When I first heard the name Hurray for the Riff Raff, I confused this group with the infamous Texas rapper Riff Raff who sings "Tip Toe Wing In My Jawwdinz." To my relief – and I’m sure to others – that’s not who I saw at Friday night at Summerfest.
The name Hurray for the Riff Raff definitely reflects the group's lyrics and music. Riff raff can be defined as "good-for-nothings" or "lowlifes" – and throughout the set, lead singer Alynda Segarra stood up for those people, those who don’t have a voice. She wasn’t afraid to share how she feels, which was made obvious as soon as she stepped onto the stage, wearing a shirt that stated, "No human is illegal," as well as a jean jacket with a Puerto Rican flag in a powerful fist.
Although the set had a strong message, it didn’t start off so powerful. While the audience sat around the Johnson Control World Sound Stage for 10 p.m. to hit, the band went into a sound check. Not quite sure what the circumstances were but they had to spend almost the full hour after the 8 p.m. performer getting their audio in check.
The sound and equipment were not up to their standards, and you could see the frustration as they endlessly tried to adjust. Segarra kept going back and forth trying to chat with the sound crew to get it all worked out, but it seemed like things were off still.
They dove into a song and some chords in an attempt to straighten it out, confusing the audience in the process. Some of them stood on the benches and began cheering, mistaking it for the start of the performance. It kind of ruined the magic of the opening reveal of the band, but you got to do what you got to do to make a good performance. With 10 minutes to spare, they finally rolled off the stage before it was time to start.
The band returned and opened the set with "Nothing’s Gonna Change That Girl." They rocked it out, but you could still feel the frustration as Segarra fidgeted with her earpiece, clenched her guitar and ran over to the sound guy. She still managed to hair flip, headbang and stomp her feet through it all. However, it wasn’t until the third song, "Hungry Ghost," that she loosened up. She lost the guitar and started to move and dance more. She was moving around the stage and grooving her body from head to toe. It was suddenly as though the sound issue never happened; she started to smile, swing her hip and jump around the stage, her uplifted mood contagious for the crowd.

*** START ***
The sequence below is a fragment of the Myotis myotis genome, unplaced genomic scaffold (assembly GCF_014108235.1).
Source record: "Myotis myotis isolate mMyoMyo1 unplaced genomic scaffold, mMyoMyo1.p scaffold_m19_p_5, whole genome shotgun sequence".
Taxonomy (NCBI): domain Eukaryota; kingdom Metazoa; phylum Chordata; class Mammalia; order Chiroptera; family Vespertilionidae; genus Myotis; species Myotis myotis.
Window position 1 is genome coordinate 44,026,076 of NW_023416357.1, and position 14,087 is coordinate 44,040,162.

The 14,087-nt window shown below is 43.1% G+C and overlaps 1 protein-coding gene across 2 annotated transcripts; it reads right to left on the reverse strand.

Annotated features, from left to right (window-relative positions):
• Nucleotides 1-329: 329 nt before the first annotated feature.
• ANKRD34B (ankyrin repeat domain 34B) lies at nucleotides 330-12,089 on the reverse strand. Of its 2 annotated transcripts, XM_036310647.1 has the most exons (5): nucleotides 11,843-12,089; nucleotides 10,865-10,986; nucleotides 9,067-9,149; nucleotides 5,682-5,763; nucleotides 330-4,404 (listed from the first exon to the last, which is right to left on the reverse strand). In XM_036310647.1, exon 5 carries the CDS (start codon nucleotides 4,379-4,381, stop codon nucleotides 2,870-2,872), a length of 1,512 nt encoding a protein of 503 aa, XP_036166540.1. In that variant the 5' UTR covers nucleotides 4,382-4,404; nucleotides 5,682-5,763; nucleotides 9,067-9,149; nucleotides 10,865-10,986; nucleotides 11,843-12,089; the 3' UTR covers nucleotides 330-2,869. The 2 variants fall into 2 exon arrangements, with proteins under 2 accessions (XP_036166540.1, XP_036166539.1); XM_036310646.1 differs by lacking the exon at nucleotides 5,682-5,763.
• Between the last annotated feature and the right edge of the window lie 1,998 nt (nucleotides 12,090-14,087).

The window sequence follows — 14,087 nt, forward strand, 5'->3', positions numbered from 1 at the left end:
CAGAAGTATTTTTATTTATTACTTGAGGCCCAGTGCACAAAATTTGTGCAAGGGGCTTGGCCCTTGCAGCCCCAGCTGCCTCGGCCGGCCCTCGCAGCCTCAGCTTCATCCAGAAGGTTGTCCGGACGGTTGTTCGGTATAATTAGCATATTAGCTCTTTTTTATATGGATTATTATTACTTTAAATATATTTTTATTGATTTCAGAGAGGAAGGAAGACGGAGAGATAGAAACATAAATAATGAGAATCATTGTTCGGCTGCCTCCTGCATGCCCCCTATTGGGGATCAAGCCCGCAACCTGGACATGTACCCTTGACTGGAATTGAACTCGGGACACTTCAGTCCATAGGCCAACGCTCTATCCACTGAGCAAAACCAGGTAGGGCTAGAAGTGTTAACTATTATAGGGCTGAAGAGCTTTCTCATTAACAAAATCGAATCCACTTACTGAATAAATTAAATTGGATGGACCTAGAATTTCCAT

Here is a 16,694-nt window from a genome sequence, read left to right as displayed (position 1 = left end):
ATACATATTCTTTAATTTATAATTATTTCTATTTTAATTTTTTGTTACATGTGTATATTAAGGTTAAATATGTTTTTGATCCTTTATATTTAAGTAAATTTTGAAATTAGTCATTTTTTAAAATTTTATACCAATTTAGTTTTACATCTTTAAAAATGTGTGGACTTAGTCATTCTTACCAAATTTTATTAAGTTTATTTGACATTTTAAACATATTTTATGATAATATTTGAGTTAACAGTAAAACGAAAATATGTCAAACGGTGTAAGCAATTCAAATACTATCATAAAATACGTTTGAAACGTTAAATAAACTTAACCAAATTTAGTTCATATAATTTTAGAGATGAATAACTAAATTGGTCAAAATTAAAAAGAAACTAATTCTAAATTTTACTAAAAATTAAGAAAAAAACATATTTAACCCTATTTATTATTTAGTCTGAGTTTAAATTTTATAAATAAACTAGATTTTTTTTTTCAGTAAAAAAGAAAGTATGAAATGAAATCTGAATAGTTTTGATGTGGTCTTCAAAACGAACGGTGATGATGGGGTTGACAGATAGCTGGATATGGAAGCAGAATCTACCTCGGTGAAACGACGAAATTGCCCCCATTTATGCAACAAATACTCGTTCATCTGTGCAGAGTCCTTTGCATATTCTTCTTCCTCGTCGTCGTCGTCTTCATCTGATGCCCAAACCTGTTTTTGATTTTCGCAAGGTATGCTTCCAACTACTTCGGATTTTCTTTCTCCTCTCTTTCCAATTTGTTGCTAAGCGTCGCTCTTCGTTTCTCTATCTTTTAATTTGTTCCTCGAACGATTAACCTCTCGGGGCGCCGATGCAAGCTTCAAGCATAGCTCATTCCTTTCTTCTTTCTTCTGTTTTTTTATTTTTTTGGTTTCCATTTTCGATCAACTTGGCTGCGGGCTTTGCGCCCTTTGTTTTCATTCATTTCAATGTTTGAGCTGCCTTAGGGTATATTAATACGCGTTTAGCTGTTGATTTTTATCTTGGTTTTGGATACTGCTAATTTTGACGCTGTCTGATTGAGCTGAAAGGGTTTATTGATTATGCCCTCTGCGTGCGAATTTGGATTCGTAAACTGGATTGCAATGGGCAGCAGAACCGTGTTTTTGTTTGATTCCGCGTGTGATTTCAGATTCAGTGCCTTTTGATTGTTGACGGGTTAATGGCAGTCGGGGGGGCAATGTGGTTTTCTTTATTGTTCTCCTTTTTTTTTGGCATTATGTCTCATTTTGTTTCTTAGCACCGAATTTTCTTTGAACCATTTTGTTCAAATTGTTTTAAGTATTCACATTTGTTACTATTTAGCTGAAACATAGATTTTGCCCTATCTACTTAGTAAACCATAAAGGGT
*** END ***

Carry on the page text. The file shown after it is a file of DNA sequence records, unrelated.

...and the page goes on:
Her band started to quickly mold smiles, playfully hitting the notes on their instruments and swaying their bodies to the beat. The audience even started to pick up the dancing and head bops as Segarra belted out the notes. Her music was interesting, as each song felt like it fit in a different genre from the next. One sounded a little punk. Another sounded like it could be a tango. Some had a bluesy, country vibe.
It's less surprising once you discover her musical background, being born to Puerto Rico with its musical influences but then growing up in the Bronx and developing a love for Motown. Then, in her early years, she spent time going to hardcore punk shows. All of this makes her discography a melting pot of these influences, making a sound special to her own self.
Yet the eclectic melding of genres didn’t stop Hurray for the Riff Raff from having a smooth setlist, her twangy voice connecting it all together. When she sang, it just felt natural and effortless. She would hold a note and it didn’t look like work at all. You can tell she is just naturally talented. She also demonstrates a lot of passion as she sings her lyrics. You can tell she genuinely means what she is singing and her lyrics are things she really believes in.
"Power to the youth!," she exclaimed before diving into her unreleased song "Kids Who Die." She explained how this song was inspired by a Langston Hughes poem, and how she wanted it to express that we need to stand by the youth who are trying to make the world a better place but are frightened by the world. When she sang these powerful lyrics, her body jolted to the beat, clearly feeling the music to her inner core and in her heart.
She also talked to the audience about her song "Pa’Lante." She explained it means to move forward, and she believes, "Forward is where we gotta go." Her vocalization on her culture, her identity and her thoughts on the world really drew people in. Her audience started kind of sparse, but as she shared her messages and songs, more and more people joined at the stage. The sound of her singing voice was one thing, but the audience was definitely hooked and intrigued with what she had to say as well.
She closed the set by announcing "the only boss I listen to," diving into a cover of "Dancing in the Dark" by "The Boss" himself, Bruce Springsteen. The audience went crazy. People were shaking the bleachers from dancing on top of them so hard. The band hit the last note, and Segarra opened her jean jacket to reveal her shirt once more: "No human is illegal." She then threw a fist up into the air and headed off stage. The audience went into applause and cheered for a few minutes, but no one came out for an encore – respectable.
Hurray for the Riff Raff brought some change to Summerfest. Although people are there for the music, and it’s fun to hear artists play the hits you grew up on or enjoy, it was nice to also hear some music that made a statement. We live in a city with problems and a world with even more, so having Hurray for the Riff Raff there to speak about it was definitely an unexpected, but much needed, part of Summerfest.
"Nothing’s Gonna Change That Girl"
"Kids Who Die"
"Life to Save"
"Lake of Fire"
"Just the Way you Are"
"Dancing in the Dark" (Bruce Springsteen cover)